Once Markieff Morris is healthy, Washington will be sporting the exact same starting five it did a year ago. Keep in mind John Wall is 27 years old. Also keep in mind that both Bradley Beal and Otto Porter Jr. are just 24 years old. This core is going to be as dangerous as ever in year five together. Wall is just beginning to enter his prime. Beal averaged 23 points a game last season, he's as dangerous as ever. Porter is poised to take big leap forward under the tutelage of Wall/Beal. Kelly Oubre is poised to do what many players do and make year three the best one yet. Gortat and Morris both know their roles on this team and are very efficient in playing them. Washington has the perfect amount of youth, mixed with plenty of continuity and experience.

Boston has a lot of question marks. Will Jaylen Brown and Marcus Smart ever develop three point shots? Will Al Horford begin his decline at the age of 31? How fast will Jayson Tatum adapt to the NBA? Will the team feel the absences of defensive stoppers Avery Bradley and Jae Crowder? What about the absence of Gordon Hayward? Perhaps the most important question of all - is Kyrie Irving capable of leading this team? All of these questions will be answered throughout the season, but no one knows when. It's going to take time for head coach Brad Stevens to tinker with his rotation until it plays well together. It's going to take time for Jayson Tatum to come into his own at the NBA level. It's going to take time for Smart and Brown to develop their shots. Kyrie Irving has 10 turnovers in two games and is shooting just 37 percent from the field; it's going to take time for him to become the player he wants to be for this team.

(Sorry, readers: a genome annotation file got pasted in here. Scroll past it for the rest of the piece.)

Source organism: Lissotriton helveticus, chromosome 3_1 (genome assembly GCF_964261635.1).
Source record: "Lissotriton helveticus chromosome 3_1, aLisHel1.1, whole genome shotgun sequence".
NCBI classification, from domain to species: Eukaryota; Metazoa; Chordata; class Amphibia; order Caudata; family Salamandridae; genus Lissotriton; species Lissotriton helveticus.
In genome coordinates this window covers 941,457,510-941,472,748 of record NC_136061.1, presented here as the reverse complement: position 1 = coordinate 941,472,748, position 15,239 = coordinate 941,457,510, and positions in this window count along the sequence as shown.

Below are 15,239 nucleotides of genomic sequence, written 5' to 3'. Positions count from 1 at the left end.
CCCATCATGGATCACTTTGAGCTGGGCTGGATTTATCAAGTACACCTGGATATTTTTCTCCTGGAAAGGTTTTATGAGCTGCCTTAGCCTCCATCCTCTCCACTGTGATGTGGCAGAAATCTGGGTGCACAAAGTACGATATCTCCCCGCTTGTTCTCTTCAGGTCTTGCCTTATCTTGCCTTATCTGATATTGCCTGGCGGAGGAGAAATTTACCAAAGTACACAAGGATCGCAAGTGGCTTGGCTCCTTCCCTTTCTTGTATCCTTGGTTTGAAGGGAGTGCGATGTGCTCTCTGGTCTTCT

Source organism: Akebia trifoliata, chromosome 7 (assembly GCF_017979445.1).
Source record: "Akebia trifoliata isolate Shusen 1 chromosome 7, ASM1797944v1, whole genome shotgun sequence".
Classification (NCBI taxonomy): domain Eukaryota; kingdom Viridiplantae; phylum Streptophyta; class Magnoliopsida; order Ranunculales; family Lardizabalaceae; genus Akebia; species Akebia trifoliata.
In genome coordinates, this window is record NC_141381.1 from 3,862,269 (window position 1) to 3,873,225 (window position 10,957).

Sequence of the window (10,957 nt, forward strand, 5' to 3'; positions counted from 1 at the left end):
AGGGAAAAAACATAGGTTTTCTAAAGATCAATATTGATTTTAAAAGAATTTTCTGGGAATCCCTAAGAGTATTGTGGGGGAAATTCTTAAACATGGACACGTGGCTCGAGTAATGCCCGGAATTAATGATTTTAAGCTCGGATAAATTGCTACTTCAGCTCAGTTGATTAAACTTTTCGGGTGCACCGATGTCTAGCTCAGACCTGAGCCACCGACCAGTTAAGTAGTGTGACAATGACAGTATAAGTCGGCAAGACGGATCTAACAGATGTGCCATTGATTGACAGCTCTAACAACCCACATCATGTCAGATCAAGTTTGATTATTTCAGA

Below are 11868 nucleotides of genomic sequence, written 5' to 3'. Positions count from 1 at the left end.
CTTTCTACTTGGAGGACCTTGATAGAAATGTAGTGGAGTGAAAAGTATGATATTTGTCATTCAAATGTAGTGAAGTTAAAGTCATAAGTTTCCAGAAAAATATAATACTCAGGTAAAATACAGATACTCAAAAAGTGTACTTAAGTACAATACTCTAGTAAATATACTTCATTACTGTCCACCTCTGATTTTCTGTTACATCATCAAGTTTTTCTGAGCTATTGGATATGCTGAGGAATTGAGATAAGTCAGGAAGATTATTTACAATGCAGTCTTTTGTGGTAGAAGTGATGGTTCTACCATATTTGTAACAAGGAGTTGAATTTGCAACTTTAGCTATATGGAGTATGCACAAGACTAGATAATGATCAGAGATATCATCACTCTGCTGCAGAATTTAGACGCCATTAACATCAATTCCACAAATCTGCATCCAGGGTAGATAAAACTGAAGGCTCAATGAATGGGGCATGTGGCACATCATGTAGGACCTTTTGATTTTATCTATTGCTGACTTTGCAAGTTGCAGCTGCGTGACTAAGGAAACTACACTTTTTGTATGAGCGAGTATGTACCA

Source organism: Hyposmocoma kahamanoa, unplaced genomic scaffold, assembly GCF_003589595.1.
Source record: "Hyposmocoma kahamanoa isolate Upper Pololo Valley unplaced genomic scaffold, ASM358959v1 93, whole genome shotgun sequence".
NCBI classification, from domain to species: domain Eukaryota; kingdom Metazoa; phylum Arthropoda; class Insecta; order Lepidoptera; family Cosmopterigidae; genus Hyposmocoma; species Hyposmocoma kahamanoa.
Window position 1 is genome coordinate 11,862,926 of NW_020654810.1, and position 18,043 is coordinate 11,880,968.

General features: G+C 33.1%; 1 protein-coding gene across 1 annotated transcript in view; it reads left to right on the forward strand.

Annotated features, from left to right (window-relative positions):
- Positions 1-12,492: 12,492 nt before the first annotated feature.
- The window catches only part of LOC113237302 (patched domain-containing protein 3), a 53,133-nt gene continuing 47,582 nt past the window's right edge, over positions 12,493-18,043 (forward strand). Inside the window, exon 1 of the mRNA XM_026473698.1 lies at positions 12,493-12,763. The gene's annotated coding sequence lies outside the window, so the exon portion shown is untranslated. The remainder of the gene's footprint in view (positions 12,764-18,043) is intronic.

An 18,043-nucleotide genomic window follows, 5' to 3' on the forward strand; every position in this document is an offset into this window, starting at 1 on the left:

The Wizards aren't being handed the 2 seed in the Eastern Conference just because Gordon Hayward is hurt. For all we know, Kyrie Irving and company will figure things out quicker than we thought. Kyrie Irving could turn into a dominant force and a leader before everyone predicted. It's just not likely. Washington has a starting five that should rank alongside Boston, if not higher, this season. The Wizards also boast a decent bench that is going to get even stronger once Markieff Morris returns in early November. Washington also has a core of three young players in their 5th season together. A potential MVP candidate, a budding all-star and a great third option that may grab a few all-star votes himself is a recipe for success, especially when surrounded with two starters who play very efficiently. Last year, 115-105 was the final score in game 7 of the Eastern Conference Semi-finals, in favor of the Celtics. This year, the outcome could be much different. Boston is vulnerable, while Washington is getting stronger by the day. We'll soon find out just how good both of these teams are.